July 14, 2010
The B.C. government is looking for potential bidders to build the long-delayed Evergreen Line, which shows the province is confident funding is available for the project.
“We would not start the procurement process for a project, unless we were 100 per cent confident that the project will be funded,” said Larry Blain, CEO of Partnerships BC.
“The project will be funded, but exactly how that will work is to be determined.”
The Ministry of Transportation and Infrastructure issued a Request for Qualifications (RFQ) to identify private partners capable of designing, building and financing the Evergreen Line, a rapid transit project in Metro Vancouver.
The announcement may signal significant changes in global financial markets, since a deal to secure financing for the Port Mann Bridge under a public-private partnership failed in February 2009.
“The debt markets have definitely improved, since we had a problem at the time of the Port Mann,” said Blain.
“The reason we are doing this now is because the market for debt has improved since the financial crisis.”
Macquarie Group, the lead proponent on the Port Mann Highway 1 project, had difficulties securing financing.
The government was forced to change from a public-private partnership to a more traditional procurement process.
“Also, in Canada we have more sources of finance than before the crisis,” said Blain. “Pension funds and life insurance companies are purchasing infrastructure bonds that are a long-term, high quality and stable cash flow.”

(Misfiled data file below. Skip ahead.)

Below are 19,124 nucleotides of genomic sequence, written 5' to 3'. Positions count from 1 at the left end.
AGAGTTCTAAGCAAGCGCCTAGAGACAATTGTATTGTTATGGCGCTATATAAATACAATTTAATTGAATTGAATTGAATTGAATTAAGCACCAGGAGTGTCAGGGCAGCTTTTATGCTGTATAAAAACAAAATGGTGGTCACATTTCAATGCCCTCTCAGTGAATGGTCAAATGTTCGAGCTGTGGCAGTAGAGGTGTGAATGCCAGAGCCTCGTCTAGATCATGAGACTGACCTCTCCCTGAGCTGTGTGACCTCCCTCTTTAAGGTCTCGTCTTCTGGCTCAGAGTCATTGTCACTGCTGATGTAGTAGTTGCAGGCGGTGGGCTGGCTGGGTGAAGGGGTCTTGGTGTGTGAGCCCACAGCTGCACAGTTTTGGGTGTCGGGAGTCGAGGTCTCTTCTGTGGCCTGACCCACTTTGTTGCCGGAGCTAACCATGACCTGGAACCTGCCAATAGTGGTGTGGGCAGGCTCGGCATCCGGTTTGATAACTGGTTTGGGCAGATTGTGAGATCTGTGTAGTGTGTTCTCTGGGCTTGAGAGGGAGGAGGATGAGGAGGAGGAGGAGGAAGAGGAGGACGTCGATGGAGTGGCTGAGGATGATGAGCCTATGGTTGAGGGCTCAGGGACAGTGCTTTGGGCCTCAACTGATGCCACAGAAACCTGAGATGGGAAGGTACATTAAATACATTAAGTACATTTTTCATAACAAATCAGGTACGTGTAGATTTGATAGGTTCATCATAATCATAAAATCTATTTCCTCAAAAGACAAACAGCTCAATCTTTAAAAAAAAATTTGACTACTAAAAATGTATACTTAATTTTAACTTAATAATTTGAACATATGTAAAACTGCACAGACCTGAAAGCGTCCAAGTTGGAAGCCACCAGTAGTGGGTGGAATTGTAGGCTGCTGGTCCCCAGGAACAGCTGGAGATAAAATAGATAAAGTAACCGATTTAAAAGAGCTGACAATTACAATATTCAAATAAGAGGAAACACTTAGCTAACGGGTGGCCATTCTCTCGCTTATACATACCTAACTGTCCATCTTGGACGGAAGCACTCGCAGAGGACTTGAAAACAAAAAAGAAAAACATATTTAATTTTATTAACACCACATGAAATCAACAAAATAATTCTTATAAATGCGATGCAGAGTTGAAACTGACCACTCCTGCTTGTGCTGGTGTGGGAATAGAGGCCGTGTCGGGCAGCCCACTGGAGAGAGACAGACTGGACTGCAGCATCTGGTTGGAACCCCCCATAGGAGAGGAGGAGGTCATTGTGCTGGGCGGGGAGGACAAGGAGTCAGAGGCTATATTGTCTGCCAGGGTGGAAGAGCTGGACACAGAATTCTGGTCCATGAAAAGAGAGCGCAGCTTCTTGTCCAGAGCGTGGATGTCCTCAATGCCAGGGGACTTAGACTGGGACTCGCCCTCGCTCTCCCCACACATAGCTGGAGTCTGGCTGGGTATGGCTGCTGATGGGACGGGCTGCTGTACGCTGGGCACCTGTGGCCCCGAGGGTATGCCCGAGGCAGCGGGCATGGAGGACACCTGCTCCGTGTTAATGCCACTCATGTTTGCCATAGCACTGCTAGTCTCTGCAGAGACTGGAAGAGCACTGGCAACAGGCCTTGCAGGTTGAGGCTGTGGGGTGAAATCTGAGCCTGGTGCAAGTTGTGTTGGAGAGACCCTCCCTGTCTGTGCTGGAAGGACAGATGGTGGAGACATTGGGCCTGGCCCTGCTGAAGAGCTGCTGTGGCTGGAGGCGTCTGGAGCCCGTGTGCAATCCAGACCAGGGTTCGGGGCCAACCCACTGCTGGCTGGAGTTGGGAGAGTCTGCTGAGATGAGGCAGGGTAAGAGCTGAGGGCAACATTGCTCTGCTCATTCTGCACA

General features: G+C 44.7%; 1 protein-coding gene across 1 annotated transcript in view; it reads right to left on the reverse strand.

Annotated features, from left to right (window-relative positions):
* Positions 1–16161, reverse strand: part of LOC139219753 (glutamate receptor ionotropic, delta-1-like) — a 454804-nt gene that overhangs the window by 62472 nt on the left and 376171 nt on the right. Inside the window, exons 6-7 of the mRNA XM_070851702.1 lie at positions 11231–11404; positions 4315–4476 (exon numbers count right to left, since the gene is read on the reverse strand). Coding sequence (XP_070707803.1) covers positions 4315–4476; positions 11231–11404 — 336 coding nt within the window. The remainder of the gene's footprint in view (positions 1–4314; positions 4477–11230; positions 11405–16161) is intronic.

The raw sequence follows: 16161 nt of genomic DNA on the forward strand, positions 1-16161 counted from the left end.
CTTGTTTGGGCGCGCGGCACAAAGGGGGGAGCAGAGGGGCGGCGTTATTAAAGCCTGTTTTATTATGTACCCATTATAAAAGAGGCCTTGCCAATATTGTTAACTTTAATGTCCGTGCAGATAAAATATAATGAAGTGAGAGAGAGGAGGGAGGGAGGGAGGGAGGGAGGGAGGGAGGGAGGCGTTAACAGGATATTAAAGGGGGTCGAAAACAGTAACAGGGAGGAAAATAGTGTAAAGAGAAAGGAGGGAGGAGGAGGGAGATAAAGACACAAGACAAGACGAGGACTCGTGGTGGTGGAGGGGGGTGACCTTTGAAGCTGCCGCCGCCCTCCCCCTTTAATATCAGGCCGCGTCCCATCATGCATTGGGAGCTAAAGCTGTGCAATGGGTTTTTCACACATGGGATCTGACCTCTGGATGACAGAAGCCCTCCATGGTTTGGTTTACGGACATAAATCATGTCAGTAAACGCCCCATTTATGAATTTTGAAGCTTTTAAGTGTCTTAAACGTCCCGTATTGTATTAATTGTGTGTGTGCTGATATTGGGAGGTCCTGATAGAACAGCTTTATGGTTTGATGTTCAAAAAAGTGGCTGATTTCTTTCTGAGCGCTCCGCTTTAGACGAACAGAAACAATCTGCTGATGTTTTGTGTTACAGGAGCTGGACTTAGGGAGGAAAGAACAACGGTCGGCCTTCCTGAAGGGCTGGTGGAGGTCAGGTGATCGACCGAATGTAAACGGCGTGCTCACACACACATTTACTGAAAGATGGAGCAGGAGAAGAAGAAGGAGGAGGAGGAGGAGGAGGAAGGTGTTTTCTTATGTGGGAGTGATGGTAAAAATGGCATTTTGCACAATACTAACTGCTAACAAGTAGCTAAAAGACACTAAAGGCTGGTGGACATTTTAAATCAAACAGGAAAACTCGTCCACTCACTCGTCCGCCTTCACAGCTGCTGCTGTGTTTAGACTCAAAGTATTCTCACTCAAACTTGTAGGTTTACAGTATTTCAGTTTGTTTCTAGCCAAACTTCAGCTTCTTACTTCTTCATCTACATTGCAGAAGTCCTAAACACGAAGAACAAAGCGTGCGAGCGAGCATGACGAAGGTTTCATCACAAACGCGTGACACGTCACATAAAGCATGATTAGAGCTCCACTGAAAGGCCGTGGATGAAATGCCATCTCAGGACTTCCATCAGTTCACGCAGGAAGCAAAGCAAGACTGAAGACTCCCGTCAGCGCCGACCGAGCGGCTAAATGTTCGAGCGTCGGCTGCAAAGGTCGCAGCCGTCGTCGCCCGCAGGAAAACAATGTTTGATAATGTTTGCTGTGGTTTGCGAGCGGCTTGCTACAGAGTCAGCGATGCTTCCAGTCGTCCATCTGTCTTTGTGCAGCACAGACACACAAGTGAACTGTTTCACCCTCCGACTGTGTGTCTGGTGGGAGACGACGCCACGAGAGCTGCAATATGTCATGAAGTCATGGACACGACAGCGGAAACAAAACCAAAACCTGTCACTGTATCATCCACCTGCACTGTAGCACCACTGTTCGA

Blain said another important factor is that the P3 for the Evergreen line is for design, build and finance.
“It doesn’t include maintenance because it will be connected to the existing system,” he said. “This means that finance is only required for short-term construction, which is a type of business that Canadian banks are very interested in.”
Prior to the financial crisis, Blain said private sector financing for P3s often came from European or Australian banks.
Once the RFQ process closes on Sept. 7, the government will select up to three teams to participate in the Request for Proposals stage. The provincial government has already done planning and public consultation. However, TransLink has been having difficulty finding the funds to maintain and expand transit services over the next 10 years.
“Our challenge is to find a short-term solution for the Evergreen Line, without compromising our long-term transportation strategy,” said Langley City Mayor Peter Fassbender, who is the new chair of the mayors’ council.
TransLink needs to come up with its $400 million share of the line’s total cost.
The $1.4 billion Evergreen Line project is a new rapid transit line that will connect Coquitlam to Vancouver via Port Moody and Burnaby. The federal and provincial governments have both committed about $400-million to the project.
Construction of the 11 kilometre line is expected to begin in late 2010 and be completed in 2014. The project will create about 8,000 jobs. The Evergreen Line has been part of a regionally developed transportation plan for over 15 years.